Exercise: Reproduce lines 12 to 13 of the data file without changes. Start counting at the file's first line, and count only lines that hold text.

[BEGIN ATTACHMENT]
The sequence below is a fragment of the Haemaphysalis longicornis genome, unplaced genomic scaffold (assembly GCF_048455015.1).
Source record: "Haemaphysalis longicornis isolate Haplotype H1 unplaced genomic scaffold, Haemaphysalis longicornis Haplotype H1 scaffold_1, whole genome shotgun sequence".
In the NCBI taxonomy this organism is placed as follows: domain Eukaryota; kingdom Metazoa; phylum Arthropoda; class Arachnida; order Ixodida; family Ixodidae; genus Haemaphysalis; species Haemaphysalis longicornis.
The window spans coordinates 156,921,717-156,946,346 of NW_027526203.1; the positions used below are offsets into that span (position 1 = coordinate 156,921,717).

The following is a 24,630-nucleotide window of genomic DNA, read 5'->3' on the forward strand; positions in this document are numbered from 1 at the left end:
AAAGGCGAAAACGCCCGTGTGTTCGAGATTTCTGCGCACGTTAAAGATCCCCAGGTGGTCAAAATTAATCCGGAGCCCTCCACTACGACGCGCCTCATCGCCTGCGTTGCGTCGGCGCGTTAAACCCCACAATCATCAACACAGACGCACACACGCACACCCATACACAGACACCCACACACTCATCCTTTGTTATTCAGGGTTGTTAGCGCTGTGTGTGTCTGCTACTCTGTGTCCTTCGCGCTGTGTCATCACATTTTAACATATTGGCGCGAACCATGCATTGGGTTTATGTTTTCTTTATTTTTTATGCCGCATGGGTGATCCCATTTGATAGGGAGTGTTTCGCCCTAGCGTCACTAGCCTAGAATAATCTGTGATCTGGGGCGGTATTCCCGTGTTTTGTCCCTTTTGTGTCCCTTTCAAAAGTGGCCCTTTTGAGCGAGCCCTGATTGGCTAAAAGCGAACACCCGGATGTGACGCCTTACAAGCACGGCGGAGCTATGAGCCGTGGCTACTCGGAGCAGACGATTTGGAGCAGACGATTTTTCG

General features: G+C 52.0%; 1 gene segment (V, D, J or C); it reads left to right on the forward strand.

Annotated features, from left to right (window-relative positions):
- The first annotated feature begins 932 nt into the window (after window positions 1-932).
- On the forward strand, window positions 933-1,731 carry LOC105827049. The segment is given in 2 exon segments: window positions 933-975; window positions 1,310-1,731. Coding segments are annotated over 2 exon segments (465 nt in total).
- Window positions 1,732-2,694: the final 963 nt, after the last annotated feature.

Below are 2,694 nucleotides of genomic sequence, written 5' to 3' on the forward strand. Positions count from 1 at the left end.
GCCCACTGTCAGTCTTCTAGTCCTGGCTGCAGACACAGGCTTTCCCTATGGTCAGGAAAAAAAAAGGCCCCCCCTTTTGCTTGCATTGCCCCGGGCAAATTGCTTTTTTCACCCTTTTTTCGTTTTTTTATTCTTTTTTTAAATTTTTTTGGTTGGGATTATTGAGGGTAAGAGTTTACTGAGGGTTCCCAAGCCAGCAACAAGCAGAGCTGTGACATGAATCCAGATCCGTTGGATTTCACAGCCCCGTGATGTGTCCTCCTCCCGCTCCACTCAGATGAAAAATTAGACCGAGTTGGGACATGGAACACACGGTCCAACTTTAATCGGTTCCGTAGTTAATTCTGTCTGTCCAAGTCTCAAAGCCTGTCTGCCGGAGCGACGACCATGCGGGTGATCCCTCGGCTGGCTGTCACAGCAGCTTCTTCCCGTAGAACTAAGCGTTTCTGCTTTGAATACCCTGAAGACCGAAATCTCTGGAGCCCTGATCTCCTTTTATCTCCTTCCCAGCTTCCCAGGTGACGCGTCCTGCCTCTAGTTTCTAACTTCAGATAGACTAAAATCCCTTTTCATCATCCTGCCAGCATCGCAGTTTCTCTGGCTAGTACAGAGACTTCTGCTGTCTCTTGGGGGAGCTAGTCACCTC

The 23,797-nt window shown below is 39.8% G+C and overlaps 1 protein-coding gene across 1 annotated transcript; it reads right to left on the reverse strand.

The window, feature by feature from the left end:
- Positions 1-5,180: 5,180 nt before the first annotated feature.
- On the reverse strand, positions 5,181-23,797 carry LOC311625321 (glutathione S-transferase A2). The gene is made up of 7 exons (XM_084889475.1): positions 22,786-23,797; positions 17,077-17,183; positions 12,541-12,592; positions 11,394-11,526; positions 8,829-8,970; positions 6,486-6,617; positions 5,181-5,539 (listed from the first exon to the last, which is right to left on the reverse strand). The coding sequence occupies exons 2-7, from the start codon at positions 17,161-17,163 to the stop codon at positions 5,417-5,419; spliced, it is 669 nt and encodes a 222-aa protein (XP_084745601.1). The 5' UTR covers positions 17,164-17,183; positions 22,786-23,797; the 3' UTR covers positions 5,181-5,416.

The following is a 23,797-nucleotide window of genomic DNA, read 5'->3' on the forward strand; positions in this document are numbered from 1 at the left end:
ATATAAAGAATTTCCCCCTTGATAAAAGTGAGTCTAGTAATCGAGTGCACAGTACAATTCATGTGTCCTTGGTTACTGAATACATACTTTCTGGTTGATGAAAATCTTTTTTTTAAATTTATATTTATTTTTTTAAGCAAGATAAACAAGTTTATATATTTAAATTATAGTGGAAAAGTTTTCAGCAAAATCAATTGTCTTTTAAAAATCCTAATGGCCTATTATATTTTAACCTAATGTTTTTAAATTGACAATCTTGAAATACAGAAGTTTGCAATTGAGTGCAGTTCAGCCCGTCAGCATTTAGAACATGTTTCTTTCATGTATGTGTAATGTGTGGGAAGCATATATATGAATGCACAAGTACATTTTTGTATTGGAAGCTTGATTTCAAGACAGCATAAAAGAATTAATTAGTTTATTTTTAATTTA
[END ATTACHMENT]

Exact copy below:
Below are 2,694 nucleotides of genomic sequence, written 5' to 3' on the forward strand. Positions count from 1 at the left end.
GCCCACTGTCAGTCTTCTAGTCCTGGCTGCAGACACAGGCTTTCCCTATGGTCAGGAAAAAAAAAGGCCCCCCCTTTTGCTTGCATTGCCCCGGGCAAATTGCTTTTTTCACCCTTTTTTCGTTTTTTTATTCTTTTTTTAAATTTTTTTGGTTGGGATTATTGAGGGTAAGAGTTTACTGAGGGTTCCCAAGCCAGCAACAAGCAGAGCTGTGACATGAATCCAGATCCGTTGGATTTCACAGCCCCGTGATGTGTCCTCCTCCCGCTCCACTCAGATGAAAAATTAGACCGAGTTGGGACATGGAACACACGGTCCAACTTTAATCGGTTCCGTAGTTAATTCTGTCTGTCCAAGTCTCAAAGCCTGTCTGCCGGAGCGACGACCATGCGGGTGATCCCTCGGCTGGCTGTCACAGCAGCTTCTTCCCGTAGAACTAAGCGTTTCTGCTTTGAATACCCTGAAGACCGAAATCTCTGGAGCCCTGATCTCCTTTTATCTCCTTCCCAGCTTCCCAGGTGACGCGTCCTGCCTCTAGTTTCTAACTTCAGATAGACTAAAATCCCTTTTCATCATCCTGCCAGCATCGCAGTTTCTCTGGCTAGTACAGAGACTTCTGCTGTCTCTTGGGGGAGCTAGTCACCTC